Snap's (NYSE:SNAP) cloud infrastructure strategy is unique for a company its size. The company's Snapchat platform relies entirely on third-party vendors for hosting. In this segment from Industry Focus: Tech, Motley Fool analyst Dylan Lewis and senior tech specialist Evan Niu, CFA, talk about the pros and cons of such a strategy.

A full transcript follows the video.

This video was recorded on May 12, 2017.

Dylan Lewis: You also think the company's hosting strategy as well is short-sighted, as well. This is something that a lot of companies haven't done. Rather than investing in their own infrastructure, whether it's building out their own data centers, or doing co-located facilities for their servers, Snap is relying entirely on third-party cloud infrastructure providers. That's kind of new. I know you've been a skeptic of that in the past.

Evan Niu: Yeah, it's a very unique strategy. If you look at it from Snap's perspective, the benefits they're saying of why they do it this way is, I think one is reliability and resilience, because AWS and Google Cloud are extremely powerful. That way, they can ensure the services are up-and-running. If you remember Twitter in the early days, it had outages all the time because they had so much trouble scaling because people were coming to the service so quickly, it was overwhelming Twitter's own servers, and their in-house infrastructure that caused constant outages. So, by relying on AWS and Google Cloud, Snap can avoid that, because those clouds are so strong that it's really unlikely they're going to be hit with an outage. Of course, it could happen. But there's much less risk of that happening. The other piece of it is, they're trying to save all this money on capital expenditures. Capital expenditures last quarter were very low. They're always low for Snap, because that's just how they approach their cloud stuff. It was $18 million or something. 

On the call, they mentioned, "We estimate that using a capital-light approach has saved us billions of dollars in capital expenditures," which is true, but if you turn around, they've also committed to spending $3 billion at AWS and Google Cloud over the next five years, combined. You're not really saving that money, you're still spending it, you're just, instead of spending money on capital expenditures and having that asset on your balance sheet where you depreciate over time and it's your infrastructure, now you're relying completely on these third parties. Those are variable costs. That's going to be a really big challenge for scaling, because those costs are going to scale, too. They did renegotiate their contract pricing during the quarter with both AWS and Google Cloud. They did say that lower contract pricing did help their cost structure a little bit.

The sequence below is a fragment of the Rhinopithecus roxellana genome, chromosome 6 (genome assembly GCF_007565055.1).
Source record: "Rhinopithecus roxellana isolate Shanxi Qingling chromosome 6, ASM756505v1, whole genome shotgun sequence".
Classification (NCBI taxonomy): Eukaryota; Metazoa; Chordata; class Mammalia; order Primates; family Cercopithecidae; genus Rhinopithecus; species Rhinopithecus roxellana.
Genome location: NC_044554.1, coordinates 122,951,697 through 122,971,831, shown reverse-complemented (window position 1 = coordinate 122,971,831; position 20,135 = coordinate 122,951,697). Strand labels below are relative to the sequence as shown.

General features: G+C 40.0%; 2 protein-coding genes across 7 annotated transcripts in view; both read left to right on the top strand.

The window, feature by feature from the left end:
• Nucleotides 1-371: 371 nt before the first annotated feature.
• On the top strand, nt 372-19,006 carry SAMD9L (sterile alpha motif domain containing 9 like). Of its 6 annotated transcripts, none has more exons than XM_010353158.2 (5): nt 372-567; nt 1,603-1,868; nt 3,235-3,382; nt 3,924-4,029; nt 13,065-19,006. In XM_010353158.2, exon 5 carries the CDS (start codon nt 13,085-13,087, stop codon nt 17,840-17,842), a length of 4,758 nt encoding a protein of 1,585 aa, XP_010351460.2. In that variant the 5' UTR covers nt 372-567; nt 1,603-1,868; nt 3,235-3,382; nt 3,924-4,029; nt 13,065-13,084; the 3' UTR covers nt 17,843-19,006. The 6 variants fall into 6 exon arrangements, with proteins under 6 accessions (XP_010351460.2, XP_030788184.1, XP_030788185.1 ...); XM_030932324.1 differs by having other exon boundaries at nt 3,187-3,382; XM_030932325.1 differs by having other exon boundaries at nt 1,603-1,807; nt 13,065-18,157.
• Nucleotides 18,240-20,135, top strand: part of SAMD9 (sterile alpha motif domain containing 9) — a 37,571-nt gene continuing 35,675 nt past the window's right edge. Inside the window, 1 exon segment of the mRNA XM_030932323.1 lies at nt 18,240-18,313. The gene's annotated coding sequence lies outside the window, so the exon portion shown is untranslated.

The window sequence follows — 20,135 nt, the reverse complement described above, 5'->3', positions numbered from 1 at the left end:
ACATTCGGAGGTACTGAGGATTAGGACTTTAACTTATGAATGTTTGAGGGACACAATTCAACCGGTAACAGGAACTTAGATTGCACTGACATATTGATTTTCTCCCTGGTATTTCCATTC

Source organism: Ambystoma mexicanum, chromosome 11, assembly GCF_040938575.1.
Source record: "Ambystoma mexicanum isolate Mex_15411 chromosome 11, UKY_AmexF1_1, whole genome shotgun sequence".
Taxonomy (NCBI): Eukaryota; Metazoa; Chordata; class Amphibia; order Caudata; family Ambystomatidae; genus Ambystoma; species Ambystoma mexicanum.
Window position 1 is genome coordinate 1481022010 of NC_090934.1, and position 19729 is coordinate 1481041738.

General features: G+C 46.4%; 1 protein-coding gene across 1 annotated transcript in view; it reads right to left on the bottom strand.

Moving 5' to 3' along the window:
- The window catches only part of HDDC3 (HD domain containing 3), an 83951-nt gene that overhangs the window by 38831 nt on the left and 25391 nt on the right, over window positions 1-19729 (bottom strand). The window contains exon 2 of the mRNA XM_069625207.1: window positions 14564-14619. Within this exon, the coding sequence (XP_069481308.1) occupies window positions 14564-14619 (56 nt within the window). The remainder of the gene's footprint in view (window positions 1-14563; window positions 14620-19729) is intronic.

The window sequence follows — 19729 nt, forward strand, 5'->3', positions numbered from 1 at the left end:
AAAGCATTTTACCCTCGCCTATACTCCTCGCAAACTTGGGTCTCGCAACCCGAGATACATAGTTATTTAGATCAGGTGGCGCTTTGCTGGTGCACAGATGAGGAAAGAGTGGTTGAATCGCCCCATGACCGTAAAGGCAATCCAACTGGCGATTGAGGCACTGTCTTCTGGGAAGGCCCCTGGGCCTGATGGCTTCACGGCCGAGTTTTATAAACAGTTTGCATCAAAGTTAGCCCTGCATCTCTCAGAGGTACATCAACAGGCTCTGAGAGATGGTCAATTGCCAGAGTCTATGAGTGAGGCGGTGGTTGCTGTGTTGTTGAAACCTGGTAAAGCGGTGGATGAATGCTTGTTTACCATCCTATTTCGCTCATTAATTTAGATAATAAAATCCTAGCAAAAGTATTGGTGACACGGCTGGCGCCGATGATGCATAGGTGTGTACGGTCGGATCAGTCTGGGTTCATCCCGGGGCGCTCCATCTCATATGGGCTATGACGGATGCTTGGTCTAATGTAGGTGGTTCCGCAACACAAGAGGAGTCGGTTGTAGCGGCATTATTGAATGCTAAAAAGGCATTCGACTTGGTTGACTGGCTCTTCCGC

And if you're looking at it from Amazon or Google's perspective, Snap is a huge customer in the space. They're probably one of the biggest customers out there with these types of spending commitments. These are the two biggest cloud providers, so of course they're going to be bidding pretty aggressively and competing for this contract, and I'm sure Snap is pitting them against each other and really leveraging that in negotiating. So, yeah, they are getting some better pricing now. But, it just doesn't seem like a good long-term strategy. If you really want to have good long-term growth, you just build infrastructure yourself, eat the costs up front, but then you can scale so much better.

Lewis: Yeah. You talked about it being variable and somewhat subjective to pricing negotiations. This most recent quarter, hosting costs ate up 70% of revenue, and that's actually down from the last couple quarters where it was up near 80% a few quarters ago. 

Niu: A year ago, it was like 160% -- hosting costs exceeded revenue a year ago.

Lewis: Yeah, I'm not sure how much further that's going to fall. We might continue to see it move down into the high 60s, or something like that. But, I don't know how much lower that floor is going to be. But, it really speaks to how their cost structure is very different than a Facebook, a company that has decided to build out, what, seven data centers at this point?

Niu: Nine.

Lewis: Nine? Wow. So, rather than have that fixed cost, like you said, as they have more people using the platform, and more people using the platform longer, the cost for them doing that is going to continue to go up, which is something that could be good or bad, it depends on your outlook and what you value for the business.

Niu: It gives them more flexibility if things start heading down, if people stop using the platform and users start abandoning Snapchat. Then it's better, in that situation, because you're not stuck with all this infrastructure you have built, and your costs will scale down. But, obviously, Snap is hoping things go up, in which case, it's really hard. They're getting squeezed by these costs, and I think it's really short-sighted. But to be fair, they have hinted that they might pursue their own infrastructure at some point in the future. But, they were very vague about it in the prospectus. They didn't specify timing, and, of course, they do have spending commitments for five-plus years. So it doesn't seem like if they do it on their own, it would be within the next five years, at least.

Suzanne Frey, an executive at Alphabet, is a member of The Motley Fool's board of directors. Dylan Lewis owns shares of GOOGL and FB. Evan Niu, CFA owns shares of FB. Evan Niu, CFA has the following options: long January 2019 $20 puts on Snap Inc. and long January 2018 $120 calls on FB. The Motley Fool owns shares of and recommends GOOG, GOOGL, AMZN, FB, and TWTR. The Motley Fool has a disclosure policy.